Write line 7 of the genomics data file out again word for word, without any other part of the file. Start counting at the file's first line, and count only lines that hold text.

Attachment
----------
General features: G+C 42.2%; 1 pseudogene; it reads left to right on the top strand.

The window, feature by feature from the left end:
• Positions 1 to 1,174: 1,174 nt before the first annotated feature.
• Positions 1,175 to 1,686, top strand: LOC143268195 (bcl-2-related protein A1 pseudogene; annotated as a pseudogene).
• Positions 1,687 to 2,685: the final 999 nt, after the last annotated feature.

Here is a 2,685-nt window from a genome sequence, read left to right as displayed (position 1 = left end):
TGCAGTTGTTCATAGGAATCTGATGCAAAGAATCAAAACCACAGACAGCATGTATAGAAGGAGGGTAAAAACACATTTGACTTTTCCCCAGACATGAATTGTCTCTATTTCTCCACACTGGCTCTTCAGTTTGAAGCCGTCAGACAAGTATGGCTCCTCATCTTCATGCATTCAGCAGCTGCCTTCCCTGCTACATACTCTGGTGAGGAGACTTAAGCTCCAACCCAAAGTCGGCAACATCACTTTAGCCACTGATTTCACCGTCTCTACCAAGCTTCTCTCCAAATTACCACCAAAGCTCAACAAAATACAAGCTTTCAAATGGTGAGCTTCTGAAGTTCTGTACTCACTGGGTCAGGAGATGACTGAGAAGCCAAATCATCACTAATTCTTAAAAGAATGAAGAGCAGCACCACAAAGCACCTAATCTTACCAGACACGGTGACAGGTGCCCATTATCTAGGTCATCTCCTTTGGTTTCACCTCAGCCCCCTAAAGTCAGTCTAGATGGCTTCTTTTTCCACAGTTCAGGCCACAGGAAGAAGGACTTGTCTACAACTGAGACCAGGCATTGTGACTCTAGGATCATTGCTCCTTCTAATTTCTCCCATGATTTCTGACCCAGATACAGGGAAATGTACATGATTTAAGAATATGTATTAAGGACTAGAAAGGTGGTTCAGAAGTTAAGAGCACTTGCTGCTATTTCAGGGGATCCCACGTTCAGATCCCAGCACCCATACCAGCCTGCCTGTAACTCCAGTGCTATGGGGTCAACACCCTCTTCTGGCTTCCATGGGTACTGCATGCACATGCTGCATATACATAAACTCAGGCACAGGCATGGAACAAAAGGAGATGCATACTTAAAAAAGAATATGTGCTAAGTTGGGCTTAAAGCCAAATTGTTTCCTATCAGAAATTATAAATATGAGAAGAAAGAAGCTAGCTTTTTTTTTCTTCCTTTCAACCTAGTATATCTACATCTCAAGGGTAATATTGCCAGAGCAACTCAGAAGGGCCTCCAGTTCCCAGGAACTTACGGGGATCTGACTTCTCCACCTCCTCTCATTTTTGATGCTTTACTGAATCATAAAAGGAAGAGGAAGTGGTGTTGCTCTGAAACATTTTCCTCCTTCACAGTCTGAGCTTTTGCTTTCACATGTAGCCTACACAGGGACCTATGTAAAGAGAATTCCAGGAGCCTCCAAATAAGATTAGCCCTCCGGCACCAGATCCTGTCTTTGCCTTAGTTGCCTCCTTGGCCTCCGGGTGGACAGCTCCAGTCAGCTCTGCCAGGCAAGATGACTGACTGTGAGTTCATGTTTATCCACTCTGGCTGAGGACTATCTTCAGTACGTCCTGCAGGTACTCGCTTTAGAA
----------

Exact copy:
TGCAGTTGTTCATAGGAATCTGATGCAAAGAATCAAAACCACAGACAGCATGTATAGAAGGAGGGTAAAAACACATTTGACTTTTCCCCAGACATGAATTGTCTCTATTTCTCCACACTGGCTCTTCAGTTTGAAGCCGTCAGACAAGTATGGCTCCTCATCTTCATGCATTCAGCAGCTGCCTTCCCTGCTACATACTCTGGTGAGGAGACTTAAGCTCCAACCCAAAGTCGGCAACATCACTTTAGCCACTGATTTCACCGTCTCTACCAAGCTTCTCTCCAAATTACCACCAAAGCTCAACAAAATACAAGCTTTCAAATGGTGAGCTTCTGAAGTTCTGTACTCACTGGGTCAGGAGATGACTGAGAAGCCAAATCATCACTAATTCTTAAAAGAATGAAGAGCAGCACCACAAAGCACCTAATCTTACCAGACACGGTGACAGGTGCCCATTATCTAGGTCATCTCCTTTGGTTTCACCTCAGCCCCCTAAAGTCAGTCTAGATGGCTTCTTTTTCCACAGTTCAGGCCACAGGAAGAAGGACTTGTCTACAACTGAGACCAGGCATTGTGACTCTAGGATCATTGCTCCTTCTAATTTCTCCCATGATTTCTGACCCAGATACAGGGAAATGTACATGATTTAAGAATATGTATTAAGGACTAGAAAGGTGGTTCAGAAGTTAAGAGCACTTGCTGCTATTTCAGGGGATCCCACGTTCAGATCCCAGCACCCATACCAGCCTGCCTGTAACTCCAGTGCTATGGGGTCAACACCCTCTTCTGGCTTCCATGGGTACTGCATGCACATGCTGCATATACATAAACTCAGGCACAGGCATGGAACAAAAGGAGATGCATACTTAAAAAAGAATATGTGCTAAGTTGGGCTTAAAGCCAAATTGTTTCCTATCAGAAATTATAAATATGAGAAGAAAGAAGCTAGCTTTTTTTTTCTTCCTTTCAACCTAGTATATCTACATCTCAAGGGTAATATTGCCAGAGCAACTCAGAAGGGCCTCCAGTTCCCAGGAACTTACGGGGATCTGACTTCTCCACCTCCTCTCATTTTTGATGCTTTACTGAATCATAAAAGGAAGAGGAAGTGGTGTTGCTCTGAAACATTTTCCTCCTTCACAGTCTGAGCTTTTGCTTTCACATGTAGCCTACACAGGGACCTATGTAAAGAGAATTCCAGGAGCCTCCAAATAAGATTAGCCCTCCGGCACCAGATCCTGTCTTTGCCTTAGTTGCCTCCTTGGCCTCCGGGTGGACAGCTCCAGTCAGCTCTGCCAGGCAAGATGACTGACTGTGAGTTCATGTTTATCCACTCTGGCTGAGGACTATCTTCAGTACGTCCTGCAGGTACTCGCTTTAGAA